The one hundred and fiftieth anniversary of Edward Elgar’s birth fell on June 2, 2007. This anniversary has been the spur for some strange commentaries in Britain: Elgar’s music isn’t modern enough; its tub-thumping pomp and circumstance state music doesn’t reflect contemporary, multicultural Britain. How symbolic, some say, that Elgar’s face has just disappeared from the twenty pound note to be replaced by that of sensible Scottish economist Adam Smith.
This is political correctness gone barking. It is sobering to see that true greatness can still be blithely consigned, by some, to an imaginary junk heap of artistic detritus. Sensibly, the general public won’t have a bar of these musings, and no doubt Elgar’s music will continue to be comprehensively celebrated and performed.
Australian artists, for many years on the receiving end of condescension from points north, can relate to Elgar’s long struggle to establish himself as composer and artist in a hostile cultural environment. Anyone who tries this face-to-face on Australians these days is in for a rude surprise, though there really isn’t any cure for parochialism and snobbery, which are without end. However, in some parts hereabouts, there is now, somewhat inevitably, an Australia-first campaign whereby anything English is hammered—they think—into the ground: psychic punishment for past colonial sins of omission. Percy Grainger, for example, is held up a preferable alternative to Elgar. As a republican, I have no desire to linger in antique realms, but I’m not going to be bludgeoned into rejecting greatness when it is there before me. English critics are partly to blame for Elgar’s reputation abroad with their endless references to Elgar’s Englishness. Elgar’s music belongs to the world, not just to England. (There is a specific Australian connection in Elgar’s music. He sets Adam Lindsay Gordon’s poem ‘The Swimmer’ as the last song in Sea Pictures—‘O brave white horses! you gather and gallop, / The storm sprite loosens the gusty reins . . .’) If I stand on Bondi beach on a wild afternoon, hearing the surge of Alassio in my head, or, in mourning, recall that last restatement of the ‘Spirit of Delight’ theme at the end of the Second Symphony (‘the passionate pilgrimage of a soul’), this is not reflux nostalgia. Here is the music equal to the depth of life. If you want, there are certainly plenty of alternatives to choose from.
Grandeur of spirit, and passion, in art, will never be consigned to a use-by date. Elgar’s story is a remarkable one of persistence through the awfulness of the English class system to the creation of great music, the first Britain had experienced since the time of Purcell. Elgar had a large chip on his shoulder because he, and his wife Alice, had to pay heavy dues in getting to this position of eminence. If, as I read, Elgar tried to wangle a peerage for himself, it was only what he deserved. Such splendour in the Malvern grass—the symphonies, the Violin Concerto, the Cello Concerto, the Enigma Variations, The Dream of Gerontius, Falstaff, the mass of ceremonial, occasional and salon music: all this music speaks of the seriousness and loveliness of the world, often with nobility, sometimes with wistfulness and melancholy.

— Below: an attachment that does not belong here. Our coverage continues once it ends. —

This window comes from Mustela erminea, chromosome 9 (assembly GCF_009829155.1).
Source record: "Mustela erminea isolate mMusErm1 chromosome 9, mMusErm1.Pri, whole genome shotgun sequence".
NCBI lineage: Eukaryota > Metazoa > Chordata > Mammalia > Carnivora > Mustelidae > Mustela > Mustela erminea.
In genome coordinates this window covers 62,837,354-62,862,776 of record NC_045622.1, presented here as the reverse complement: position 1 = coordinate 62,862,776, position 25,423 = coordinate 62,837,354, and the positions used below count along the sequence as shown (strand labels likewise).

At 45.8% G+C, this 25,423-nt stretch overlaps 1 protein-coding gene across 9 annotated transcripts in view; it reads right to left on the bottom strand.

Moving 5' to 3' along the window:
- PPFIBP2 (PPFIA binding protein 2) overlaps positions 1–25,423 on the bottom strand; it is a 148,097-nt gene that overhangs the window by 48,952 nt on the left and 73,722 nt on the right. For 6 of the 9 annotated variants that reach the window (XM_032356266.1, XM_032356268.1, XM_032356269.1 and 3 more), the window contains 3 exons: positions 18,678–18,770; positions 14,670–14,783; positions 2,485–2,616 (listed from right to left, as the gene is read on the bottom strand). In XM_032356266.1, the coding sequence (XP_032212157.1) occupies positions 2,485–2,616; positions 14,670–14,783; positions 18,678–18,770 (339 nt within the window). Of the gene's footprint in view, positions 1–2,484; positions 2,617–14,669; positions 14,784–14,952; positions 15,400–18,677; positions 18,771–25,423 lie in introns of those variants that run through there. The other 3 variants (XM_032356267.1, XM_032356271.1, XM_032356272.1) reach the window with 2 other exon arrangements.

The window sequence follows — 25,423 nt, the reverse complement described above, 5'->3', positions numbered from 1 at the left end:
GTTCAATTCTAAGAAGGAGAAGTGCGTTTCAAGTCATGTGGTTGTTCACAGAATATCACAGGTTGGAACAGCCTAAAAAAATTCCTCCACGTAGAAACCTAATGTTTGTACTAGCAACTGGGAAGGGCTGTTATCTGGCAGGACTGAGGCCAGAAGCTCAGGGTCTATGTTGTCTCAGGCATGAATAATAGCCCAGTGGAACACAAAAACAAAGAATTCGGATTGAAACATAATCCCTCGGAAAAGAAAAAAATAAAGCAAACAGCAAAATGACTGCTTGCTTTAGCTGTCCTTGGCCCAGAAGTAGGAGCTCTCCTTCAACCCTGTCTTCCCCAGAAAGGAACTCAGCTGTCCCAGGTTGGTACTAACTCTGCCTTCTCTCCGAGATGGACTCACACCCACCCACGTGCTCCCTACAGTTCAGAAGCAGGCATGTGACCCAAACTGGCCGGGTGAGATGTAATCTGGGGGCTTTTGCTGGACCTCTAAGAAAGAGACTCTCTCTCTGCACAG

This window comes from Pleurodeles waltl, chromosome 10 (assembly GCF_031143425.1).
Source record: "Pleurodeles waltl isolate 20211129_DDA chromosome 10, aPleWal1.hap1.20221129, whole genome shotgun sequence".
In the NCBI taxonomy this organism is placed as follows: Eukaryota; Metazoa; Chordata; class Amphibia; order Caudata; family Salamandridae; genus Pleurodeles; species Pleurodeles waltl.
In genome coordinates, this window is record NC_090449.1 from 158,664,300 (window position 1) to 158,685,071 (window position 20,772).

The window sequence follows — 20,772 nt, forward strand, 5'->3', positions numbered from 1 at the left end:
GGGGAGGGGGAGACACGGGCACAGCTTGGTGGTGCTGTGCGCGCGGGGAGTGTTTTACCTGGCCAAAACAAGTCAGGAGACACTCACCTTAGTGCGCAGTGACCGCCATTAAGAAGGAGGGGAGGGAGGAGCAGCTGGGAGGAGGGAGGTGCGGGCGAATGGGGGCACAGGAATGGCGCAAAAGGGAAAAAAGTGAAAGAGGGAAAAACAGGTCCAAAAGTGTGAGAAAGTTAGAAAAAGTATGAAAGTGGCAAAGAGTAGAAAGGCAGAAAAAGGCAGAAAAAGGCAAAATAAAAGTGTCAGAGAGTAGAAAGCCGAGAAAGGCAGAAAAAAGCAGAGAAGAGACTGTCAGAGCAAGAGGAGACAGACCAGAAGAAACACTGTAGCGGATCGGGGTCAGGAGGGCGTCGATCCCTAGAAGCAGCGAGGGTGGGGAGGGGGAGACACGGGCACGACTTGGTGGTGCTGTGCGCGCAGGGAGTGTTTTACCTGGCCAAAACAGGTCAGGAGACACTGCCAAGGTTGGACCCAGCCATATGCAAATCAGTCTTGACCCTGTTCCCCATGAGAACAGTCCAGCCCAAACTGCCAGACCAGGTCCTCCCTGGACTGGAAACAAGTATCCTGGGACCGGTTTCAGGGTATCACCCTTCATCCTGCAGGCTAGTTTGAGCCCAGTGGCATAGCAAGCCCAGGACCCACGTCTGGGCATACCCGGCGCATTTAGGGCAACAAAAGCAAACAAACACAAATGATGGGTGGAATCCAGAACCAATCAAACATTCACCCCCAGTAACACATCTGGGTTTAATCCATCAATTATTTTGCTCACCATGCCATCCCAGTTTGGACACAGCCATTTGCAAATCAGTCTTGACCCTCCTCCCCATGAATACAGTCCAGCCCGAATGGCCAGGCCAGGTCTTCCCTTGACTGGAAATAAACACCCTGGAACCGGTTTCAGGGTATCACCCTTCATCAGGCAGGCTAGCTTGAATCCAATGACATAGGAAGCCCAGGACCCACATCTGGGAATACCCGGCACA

You don’t have to be Roman Catholic to enjoy The Dream of Gerontius. What sort of mindset is it that can’t enjoy music of this kind because it doesn’t fit the listener’s prescriptive personal agenda. There are people who claim to be living, mentally, always in the present moment. The radical, the cutting edge, are what they crave. When you have the pile of bicycle parts waiting for you at the Whitney Biennial, why go mooning over some Degas? How tedious to sit through hours of Tristan when some hipster rap group is about to let loose at the latest in venue. But what if Elgar or Degas or Wagner are, emotionally and creatively, more radical and cutting edge, than they they have ever begun to conceive. I live only in, and for, the present moment. Too bad if the present moment is dullness enbalmed and then overhyped by the usual organs of capitalist increase.
Thus do some go their weary way, unaware of the marvels about them, forever out of reach because of ideological posturing or just plain ignorance. Well, I’m not forsaking Elgar for any whim of contemporary fashion and, if you don’t know the music of this composer, do yourself a favour that will repay you in kind one hundredfold.
Knowing he had composed a masterpiece, Elgar wrote at the end of the score of Gerontius the following words of Ruskin: ‘This is the best of me; for the rest, I ate, and drank, and slept, loved and hated, like another; my life was as a vapour, and is not; but this I saw and knew; this, if anything of mine, is worth your memory.’ However much these words apply to Gerontius, they also apply to the whole. The grocer’s daughter who became Prime Minister of the United Kingdom once told the nation, in very different circumstances, to rejoice; and we may well say of the piano tuner’s son who became a composer of world renown: rejoice that such a person may triumph, and that such music can be.